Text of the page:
Oracle Corp. should adopt a more stringent development process akin to that of Microsoft Corp. in order to deal with patch problems that have been plaguing the Santa Clara, Calif-based software and database management company, according to several security experts.
Java issued an emergency security patch to update Java 7 and stop the zero-day exploit. The patch, however, failed to prevent two new vulnerabilities which enable attackers to control computers using the software.
Java patch problems remain says researchers
U.S. says Java should be disabled
Malware targets Java HTTP servers
Oracle’s inability to decisively deal with the problem indicates that the company’s security policies are “broken” according to security experts interviewed by Computerworld.com. One of them said it illustrates that Oracle’s three-times-a-year Java patch does not adequately protect the software’s users.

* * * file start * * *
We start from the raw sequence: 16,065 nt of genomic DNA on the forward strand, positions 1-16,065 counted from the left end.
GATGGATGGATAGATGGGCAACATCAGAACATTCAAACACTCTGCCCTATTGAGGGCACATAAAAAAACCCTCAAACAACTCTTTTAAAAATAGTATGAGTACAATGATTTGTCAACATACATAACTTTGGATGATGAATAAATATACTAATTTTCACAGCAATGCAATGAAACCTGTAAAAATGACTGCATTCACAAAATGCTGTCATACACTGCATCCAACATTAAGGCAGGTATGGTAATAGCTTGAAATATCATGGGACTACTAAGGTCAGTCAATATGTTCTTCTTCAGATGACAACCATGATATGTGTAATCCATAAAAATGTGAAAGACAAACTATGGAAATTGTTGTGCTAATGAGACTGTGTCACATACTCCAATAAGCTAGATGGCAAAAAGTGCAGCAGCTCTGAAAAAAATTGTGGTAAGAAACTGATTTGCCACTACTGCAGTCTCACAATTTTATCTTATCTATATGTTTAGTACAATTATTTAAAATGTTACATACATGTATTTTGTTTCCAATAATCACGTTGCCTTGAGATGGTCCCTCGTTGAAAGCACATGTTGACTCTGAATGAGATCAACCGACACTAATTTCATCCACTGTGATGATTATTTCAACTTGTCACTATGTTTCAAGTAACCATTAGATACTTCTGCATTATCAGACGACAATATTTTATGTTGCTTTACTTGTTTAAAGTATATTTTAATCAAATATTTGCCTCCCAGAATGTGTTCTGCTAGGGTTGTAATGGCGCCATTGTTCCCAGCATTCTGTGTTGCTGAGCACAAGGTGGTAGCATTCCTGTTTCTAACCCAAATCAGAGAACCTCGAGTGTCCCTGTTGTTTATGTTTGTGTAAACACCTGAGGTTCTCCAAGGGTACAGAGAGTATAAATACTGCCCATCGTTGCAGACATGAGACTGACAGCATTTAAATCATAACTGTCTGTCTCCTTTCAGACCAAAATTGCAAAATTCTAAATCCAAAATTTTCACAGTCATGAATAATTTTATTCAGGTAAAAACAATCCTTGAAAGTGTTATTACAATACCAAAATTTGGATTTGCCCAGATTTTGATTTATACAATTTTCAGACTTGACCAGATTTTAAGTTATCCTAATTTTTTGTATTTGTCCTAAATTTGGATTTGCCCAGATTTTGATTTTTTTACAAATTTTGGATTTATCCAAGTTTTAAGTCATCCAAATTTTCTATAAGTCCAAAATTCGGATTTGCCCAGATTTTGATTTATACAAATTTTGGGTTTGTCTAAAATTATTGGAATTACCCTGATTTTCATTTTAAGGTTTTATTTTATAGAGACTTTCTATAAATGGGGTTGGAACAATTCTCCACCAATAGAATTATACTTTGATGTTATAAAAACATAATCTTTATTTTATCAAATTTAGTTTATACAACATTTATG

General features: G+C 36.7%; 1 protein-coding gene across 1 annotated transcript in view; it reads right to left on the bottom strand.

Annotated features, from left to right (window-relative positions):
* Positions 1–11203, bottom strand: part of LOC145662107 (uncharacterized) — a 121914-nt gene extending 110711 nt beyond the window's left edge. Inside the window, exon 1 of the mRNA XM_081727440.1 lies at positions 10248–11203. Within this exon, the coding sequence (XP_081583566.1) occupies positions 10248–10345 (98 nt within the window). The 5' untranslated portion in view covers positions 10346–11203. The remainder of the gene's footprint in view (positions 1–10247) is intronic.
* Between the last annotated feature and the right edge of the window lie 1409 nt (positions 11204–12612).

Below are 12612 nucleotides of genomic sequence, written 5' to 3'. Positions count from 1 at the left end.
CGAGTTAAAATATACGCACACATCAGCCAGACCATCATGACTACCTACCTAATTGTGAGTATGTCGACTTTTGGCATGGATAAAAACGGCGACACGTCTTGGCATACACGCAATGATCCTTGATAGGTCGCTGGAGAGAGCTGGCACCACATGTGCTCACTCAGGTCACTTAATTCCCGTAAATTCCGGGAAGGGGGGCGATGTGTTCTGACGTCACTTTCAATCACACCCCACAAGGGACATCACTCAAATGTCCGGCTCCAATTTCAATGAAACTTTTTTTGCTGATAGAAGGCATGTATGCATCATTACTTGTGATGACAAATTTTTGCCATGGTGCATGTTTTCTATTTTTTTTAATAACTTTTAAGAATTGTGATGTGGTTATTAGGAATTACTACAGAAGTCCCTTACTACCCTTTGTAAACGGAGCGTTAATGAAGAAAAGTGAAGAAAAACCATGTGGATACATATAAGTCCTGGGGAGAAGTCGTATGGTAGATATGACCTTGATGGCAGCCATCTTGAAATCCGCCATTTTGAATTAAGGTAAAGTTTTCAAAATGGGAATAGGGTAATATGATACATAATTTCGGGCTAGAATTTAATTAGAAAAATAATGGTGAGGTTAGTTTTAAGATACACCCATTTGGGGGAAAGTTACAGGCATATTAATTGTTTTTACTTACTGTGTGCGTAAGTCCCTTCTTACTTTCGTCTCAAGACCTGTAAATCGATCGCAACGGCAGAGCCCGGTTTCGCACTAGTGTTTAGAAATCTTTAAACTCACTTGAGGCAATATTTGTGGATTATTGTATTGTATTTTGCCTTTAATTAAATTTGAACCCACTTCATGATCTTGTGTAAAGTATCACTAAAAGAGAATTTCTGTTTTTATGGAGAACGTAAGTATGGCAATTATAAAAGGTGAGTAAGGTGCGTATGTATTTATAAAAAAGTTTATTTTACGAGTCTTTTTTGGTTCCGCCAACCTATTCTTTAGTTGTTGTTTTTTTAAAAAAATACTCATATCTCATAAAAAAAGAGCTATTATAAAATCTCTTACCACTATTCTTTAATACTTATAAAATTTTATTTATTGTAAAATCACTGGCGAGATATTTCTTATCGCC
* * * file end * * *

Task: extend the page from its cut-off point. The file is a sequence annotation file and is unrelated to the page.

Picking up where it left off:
The experts suggested that Oracle adopt something akin to Microsoft’s Security Development Lifecycle. The SDL involves regular code reviews during the development of a product and built-in practices to reduce vulnerabilities during the design phase.